In this series of posts, I review the scientific work on the topic of Munchausen Syndrome by Proxy (MSbP) by Drs. Judith Libow and Herbert Schreier, who wrote many articles on the topic, including one that evoked an incendiary response in the literature by another scientist, Dr. Carek.
Round 3 – The Physician is the Melodrama, not Libow & Schreier
In Round 3, Libow & Schreier redirect the use of Dr. Carek’s word “melodrama” away from themselves, and back toward the perpetrator and – you guessed it – the physician:
The melodrama, we fear, is to be found in the mothers’ compulsive playing out of a dangerous script on the bodies of their children, to satisfy their complex needs vis-to-vis the physician.
In a backwards way, they accuse the physician (perhaps represented by Dr. Carek?) of being played by the mom, and that’s what the melodrama is – not their discussions of “fables” and “pediatric challenges” and “ultimate fates” and “hurting for love”.
…Oh, did I mention their book “Hurting for Love” again? That’s because that’s what comes next in their response – a book plug!
But Dr. Carek need only read the chapter on “The Physician and the Imposter” in Hurting for Love (Schreier and Libow, 1993b), which elaborates on the very points he finds lacking.
Notice that everything they publish in the immediate years following their book has a very obvious book plug in it. They don’t just reference it, they actually make sure to say the full title.
Round 4 – We Agree, Dr. Carek – Blame the Physician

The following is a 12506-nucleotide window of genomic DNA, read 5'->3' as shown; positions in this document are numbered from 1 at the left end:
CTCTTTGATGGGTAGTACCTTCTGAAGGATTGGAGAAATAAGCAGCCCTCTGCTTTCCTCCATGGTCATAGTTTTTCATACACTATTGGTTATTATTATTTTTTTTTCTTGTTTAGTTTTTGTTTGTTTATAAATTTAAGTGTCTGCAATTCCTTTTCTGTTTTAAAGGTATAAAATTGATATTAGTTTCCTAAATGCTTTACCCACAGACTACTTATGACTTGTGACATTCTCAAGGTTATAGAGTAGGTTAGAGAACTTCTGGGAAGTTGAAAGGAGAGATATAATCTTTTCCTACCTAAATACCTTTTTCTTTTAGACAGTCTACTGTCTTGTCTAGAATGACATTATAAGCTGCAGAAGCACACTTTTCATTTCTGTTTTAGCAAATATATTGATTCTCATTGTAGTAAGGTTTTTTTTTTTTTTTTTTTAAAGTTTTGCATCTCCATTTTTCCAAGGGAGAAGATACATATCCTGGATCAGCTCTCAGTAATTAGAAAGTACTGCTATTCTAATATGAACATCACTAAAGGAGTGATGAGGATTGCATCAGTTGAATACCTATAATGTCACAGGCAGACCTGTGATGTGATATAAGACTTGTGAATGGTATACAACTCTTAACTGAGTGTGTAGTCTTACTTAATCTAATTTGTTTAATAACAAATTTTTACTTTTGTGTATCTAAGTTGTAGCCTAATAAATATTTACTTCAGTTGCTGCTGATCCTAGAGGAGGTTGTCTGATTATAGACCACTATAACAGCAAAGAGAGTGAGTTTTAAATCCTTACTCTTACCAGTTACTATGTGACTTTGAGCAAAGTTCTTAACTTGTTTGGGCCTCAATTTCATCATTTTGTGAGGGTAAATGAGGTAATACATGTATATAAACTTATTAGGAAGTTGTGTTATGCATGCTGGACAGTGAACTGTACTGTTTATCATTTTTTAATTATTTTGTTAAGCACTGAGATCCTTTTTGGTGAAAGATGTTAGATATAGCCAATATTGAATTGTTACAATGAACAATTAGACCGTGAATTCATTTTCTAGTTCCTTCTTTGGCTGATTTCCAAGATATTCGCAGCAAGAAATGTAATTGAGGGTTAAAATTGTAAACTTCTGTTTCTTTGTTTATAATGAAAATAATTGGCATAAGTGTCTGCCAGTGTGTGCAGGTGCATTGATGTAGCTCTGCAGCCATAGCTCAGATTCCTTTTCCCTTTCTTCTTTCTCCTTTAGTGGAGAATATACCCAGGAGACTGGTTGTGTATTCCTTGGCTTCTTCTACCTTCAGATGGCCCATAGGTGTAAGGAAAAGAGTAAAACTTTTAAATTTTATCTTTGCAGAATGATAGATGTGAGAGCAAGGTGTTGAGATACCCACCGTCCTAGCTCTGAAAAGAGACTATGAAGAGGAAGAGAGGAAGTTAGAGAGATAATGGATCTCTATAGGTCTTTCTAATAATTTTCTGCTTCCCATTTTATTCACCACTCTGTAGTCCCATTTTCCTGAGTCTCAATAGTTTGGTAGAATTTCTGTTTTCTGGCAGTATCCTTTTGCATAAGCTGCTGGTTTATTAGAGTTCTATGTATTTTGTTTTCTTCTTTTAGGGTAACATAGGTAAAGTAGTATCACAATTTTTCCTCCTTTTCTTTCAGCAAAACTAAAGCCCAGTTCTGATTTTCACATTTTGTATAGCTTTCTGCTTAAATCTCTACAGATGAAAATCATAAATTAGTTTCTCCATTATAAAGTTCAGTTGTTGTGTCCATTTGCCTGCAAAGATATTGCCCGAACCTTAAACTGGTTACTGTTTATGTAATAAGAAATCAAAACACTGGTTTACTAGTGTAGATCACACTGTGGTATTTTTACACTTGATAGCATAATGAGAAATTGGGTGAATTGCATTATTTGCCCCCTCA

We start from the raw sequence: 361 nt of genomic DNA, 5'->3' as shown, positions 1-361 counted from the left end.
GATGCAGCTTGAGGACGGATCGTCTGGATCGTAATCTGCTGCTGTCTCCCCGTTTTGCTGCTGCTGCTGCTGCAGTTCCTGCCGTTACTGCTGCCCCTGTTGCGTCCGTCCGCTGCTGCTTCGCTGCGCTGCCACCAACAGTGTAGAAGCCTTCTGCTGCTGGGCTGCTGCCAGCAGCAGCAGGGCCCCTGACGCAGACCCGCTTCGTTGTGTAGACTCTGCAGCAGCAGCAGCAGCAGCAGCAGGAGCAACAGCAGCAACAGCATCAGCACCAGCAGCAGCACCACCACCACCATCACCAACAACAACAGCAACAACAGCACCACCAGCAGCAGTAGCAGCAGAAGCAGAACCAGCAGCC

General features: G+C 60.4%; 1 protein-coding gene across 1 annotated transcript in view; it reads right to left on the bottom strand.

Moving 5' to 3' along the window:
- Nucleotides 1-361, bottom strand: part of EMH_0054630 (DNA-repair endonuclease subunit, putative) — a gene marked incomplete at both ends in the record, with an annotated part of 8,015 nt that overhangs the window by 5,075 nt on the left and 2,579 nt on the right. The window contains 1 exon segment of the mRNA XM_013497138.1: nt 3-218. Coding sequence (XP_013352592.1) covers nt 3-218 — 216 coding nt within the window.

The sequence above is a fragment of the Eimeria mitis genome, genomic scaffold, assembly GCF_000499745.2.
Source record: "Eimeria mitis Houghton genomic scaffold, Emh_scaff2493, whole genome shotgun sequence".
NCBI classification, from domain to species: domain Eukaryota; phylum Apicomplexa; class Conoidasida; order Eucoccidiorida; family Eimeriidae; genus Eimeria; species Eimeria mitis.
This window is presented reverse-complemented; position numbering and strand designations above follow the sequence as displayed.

In another backwards way, they go on to blame the physician. Hang on! This logic is very convoluted. For your help, I highlight certain words so you can see them more clearly:
It is this intense inward focus by the physician, the self-blame for whatever is going wrong clinically in the case (the kind of doubt doctors and clinicians too frequently do not share with their colleagues), that is transformed into self-doubts. These self-doubts in turn cause otherwise competent doctors to miss or misinterpret obvious clues concerning MBPS behavior. Moreover, there may well be an element of to the self-blame and self-doubt if the physician finds himself fleeing from the demands and needs of an “engulfing” MBPS mother through actual avoidance or the desire to “get rid of” the problem (Schreier and Libow, 1993b, p. 130).
We discuss aspects of physician personality that contribute to their susceptibility to lying and examine aspects of medical training that overemphasize the need for certitude at the expense of greater sensitivity to ambiguity and the broader picture, as well as the paucity of training in interpersonal issues in medicine.
So we find ourselves in agreement with Dr. Carek’s plea for developing greater clinical skills and psychological mindedness in our health care providers.
What? Are they really accusing other clinicians of “getting rid of the problem” when they themselves allowed Kevin to go back to his mother and suffer his “ultimate fate”? Are they really accusing physicians of missing things that they themselves don’t seem to be able to see? And are they accusing Dr. Carek of being one of them, in their own crazy way?
After the Food Fight
After this heated exchange in the literature, Dr. Carek goes on to keep being Dr. Carek, and teaching early identification of MSbP cases as part of his work.
But Drs. Libow and Schreier take slightly different paths. In my next post, I’ll talk about Dr. Schreier’s next directions in MSbP research, and after that, I’ll make a post about Dr. Libow’s next directions.
What Journal Was this Food Fight in?
The Journal of the American Academy of Child and Adolescent Psychiatry. Curious to know what else it publishes? Read about it here.